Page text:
NYPD Puts Number to 'Ghost Guns' Seized

(AP Photo/Jae C. Hong, File)

Over the last few years, we’ve seen countless reports about how awful the “ghost gun” issue has become. Usually, they lack any kind of context at all and are presented in a way we can’t discern anything at all other than the scary percentages they throw at us.


But if we’re going to evaluate whether something is an issue or not, we need more than that. We need more than “four times more than last year” or something equally nebulous.

We need hard numbers.

In New York City, the NYPD just gave us a glimpse of the scope of the issue there. They gave us an actual number.

The NYPD has seized 389 untraceable ghost guns so far this year — a 710% surge in such seizures since 2019, when a mere 48 were taken, police stats show.

In 2022, a record-high 463 of these deadly firearms were recovered.

“It’s distressing to see that many ghost guns recovered by police,” Mark Collins, federal policy director at gun control advocacy group Brady, told The Post.

“They are the perfect gun for crime … If you’re a prohibited person and want to get a gun, and don’t want people to know you have that gun, these are the firearms for you.”

Now, maybe it’s just me, but 389 guns doesn’t sound like a terribly high number of “ghost guns” in the Big Apple. I mean, it’s a city with a population more than Denmark, Finland, Slovakia, and a pile of other nation.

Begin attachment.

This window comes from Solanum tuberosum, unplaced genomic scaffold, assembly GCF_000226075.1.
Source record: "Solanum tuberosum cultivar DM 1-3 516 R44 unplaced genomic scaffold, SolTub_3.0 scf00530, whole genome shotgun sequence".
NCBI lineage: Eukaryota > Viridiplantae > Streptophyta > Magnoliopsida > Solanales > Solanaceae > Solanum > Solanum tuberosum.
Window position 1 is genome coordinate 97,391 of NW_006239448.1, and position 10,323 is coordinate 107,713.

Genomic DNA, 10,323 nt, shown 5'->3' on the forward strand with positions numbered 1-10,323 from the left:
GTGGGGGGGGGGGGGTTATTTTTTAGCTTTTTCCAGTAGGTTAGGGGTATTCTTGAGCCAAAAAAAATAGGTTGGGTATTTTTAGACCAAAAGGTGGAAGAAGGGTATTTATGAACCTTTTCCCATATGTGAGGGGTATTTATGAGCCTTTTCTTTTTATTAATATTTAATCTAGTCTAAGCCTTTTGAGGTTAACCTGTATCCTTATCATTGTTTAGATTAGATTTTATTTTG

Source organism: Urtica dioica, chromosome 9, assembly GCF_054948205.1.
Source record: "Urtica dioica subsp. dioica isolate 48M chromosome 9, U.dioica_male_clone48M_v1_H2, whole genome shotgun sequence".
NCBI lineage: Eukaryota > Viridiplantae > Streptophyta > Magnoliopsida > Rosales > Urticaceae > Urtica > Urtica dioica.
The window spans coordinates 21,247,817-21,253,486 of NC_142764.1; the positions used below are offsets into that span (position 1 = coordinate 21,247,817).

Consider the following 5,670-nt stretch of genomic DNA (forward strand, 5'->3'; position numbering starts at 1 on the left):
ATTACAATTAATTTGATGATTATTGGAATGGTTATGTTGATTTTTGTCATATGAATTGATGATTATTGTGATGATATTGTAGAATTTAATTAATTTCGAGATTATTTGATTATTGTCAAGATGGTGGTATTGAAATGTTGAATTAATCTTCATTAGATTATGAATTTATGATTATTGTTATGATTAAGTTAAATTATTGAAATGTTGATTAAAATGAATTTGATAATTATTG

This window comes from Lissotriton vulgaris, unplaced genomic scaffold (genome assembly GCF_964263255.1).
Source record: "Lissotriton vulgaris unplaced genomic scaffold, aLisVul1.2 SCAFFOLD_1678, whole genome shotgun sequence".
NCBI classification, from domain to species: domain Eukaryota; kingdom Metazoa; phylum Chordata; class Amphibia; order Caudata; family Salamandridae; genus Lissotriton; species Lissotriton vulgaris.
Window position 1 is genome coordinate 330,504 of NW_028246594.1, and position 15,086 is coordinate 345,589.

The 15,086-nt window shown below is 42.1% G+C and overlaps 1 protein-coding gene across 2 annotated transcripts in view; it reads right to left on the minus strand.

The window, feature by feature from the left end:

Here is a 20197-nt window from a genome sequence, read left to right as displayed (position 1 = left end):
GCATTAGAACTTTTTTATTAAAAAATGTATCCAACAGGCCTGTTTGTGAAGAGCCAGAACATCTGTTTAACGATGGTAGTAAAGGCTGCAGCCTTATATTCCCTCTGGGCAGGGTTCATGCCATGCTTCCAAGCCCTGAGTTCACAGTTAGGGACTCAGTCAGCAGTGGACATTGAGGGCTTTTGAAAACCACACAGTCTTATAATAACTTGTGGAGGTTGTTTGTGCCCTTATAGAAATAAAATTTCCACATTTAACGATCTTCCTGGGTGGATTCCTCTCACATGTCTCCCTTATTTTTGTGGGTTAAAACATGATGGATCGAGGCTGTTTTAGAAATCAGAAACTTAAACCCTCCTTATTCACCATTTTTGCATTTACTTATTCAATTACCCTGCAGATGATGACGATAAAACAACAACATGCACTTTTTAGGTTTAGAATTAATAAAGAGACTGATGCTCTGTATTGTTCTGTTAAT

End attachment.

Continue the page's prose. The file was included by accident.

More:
What we lack, though, is a total number of guns recovered by police. It seems there’s a pathological inability for reporters to actually ask that question when they’re talking to law enforcement.


Luckily, we have some numbers from much earlier in the year that can give us a clue.

In a report from the first part of June, the NYPD claimed it recovered more than 2,100 guns at that point in the year. If all the “ghost guns” were part of that number, it would account for nearly 19 percent of the guns. That would be a lot.

While it’s not a guarantee that those numbers would extrapolate out for the entire year–some months might be less of an issue than others, after all–if we were to double that 2,100 guns number to get some frame of references, we’d find that “ghost guns” account for less than 10 percent of the total guns recovered by the NYPD.

Sure, it’s a bigger thing than it was in 2019, but it’s still not nearly as big of an issue as people like the Brady talking head quoted above would have us believe. If these guns were “perfect…for crime” as he claims, why isn’t everyone using one? Why aren’t all criminals using them?

The truth of the matter is that criminals got nearly 4,000 guns–more, really, because those numbers are only what the police recovered–in 2023 just fine despite all the current gun control laws on the books. “Ghost guns” are far from the only way prohibited people can get a firearm in spite of the law and anyone with a lick of sense knows it.


And let’s not forget that at least some of these “ghost guns” are probably traditional guns where the serial number has been removed somehow versus guns someone built in their garage.

So no, I’m unconvinced that this is some tremendous scourge in our society that we simply must take steps to address. That’s not even going to get into how those steps aren’t going to work anyway.

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